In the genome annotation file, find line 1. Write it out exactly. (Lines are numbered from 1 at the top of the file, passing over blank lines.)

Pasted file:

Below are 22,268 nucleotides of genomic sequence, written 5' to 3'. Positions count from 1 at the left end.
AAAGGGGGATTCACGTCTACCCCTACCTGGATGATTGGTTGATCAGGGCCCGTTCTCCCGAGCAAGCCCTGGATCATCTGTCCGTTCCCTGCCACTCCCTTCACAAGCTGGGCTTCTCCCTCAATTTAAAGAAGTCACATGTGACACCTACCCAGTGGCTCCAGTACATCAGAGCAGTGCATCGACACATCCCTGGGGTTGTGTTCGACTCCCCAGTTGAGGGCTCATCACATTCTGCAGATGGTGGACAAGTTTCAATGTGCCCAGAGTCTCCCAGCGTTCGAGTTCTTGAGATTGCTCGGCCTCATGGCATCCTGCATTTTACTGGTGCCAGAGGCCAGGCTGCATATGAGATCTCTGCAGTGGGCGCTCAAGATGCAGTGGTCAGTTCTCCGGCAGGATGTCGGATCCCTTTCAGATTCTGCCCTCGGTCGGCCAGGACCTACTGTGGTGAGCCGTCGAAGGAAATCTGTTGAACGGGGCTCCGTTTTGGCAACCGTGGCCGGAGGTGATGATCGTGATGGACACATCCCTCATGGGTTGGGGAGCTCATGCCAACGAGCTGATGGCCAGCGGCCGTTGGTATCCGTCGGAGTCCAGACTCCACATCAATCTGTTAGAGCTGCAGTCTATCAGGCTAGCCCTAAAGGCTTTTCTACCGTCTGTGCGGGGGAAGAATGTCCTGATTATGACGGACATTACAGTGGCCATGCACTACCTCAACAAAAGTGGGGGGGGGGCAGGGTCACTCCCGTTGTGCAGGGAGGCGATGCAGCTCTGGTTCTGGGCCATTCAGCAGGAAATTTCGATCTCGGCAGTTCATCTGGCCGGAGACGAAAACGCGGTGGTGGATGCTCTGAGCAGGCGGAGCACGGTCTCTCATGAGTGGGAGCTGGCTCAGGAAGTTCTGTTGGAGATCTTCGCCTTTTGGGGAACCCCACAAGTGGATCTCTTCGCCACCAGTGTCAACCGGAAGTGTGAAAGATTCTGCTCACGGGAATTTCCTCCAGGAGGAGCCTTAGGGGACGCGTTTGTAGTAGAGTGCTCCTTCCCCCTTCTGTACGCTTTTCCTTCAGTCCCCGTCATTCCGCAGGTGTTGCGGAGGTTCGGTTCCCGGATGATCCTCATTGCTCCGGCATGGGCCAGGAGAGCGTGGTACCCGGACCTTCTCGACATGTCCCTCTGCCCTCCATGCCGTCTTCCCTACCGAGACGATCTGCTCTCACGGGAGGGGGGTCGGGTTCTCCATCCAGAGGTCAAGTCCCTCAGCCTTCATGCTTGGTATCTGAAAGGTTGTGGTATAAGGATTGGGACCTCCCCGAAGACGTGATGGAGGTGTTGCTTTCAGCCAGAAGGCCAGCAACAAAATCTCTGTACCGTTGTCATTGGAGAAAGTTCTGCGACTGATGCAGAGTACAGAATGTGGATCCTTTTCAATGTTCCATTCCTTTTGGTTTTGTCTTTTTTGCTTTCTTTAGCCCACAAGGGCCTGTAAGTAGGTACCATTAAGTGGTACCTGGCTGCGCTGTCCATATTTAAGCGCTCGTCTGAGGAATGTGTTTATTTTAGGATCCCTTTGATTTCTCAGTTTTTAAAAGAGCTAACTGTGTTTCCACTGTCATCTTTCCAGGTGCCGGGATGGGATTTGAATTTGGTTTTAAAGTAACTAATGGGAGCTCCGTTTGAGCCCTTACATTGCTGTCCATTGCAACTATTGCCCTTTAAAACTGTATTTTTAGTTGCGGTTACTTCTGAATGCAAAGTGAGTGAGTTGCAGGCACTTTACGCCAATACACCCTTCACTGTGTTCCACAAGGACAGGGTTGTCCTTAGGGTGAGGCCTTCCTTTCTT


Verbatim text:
Below are 22,268 nucleotides of genomic sequence, written 5' to 3'. Positions count from 1 at the left end.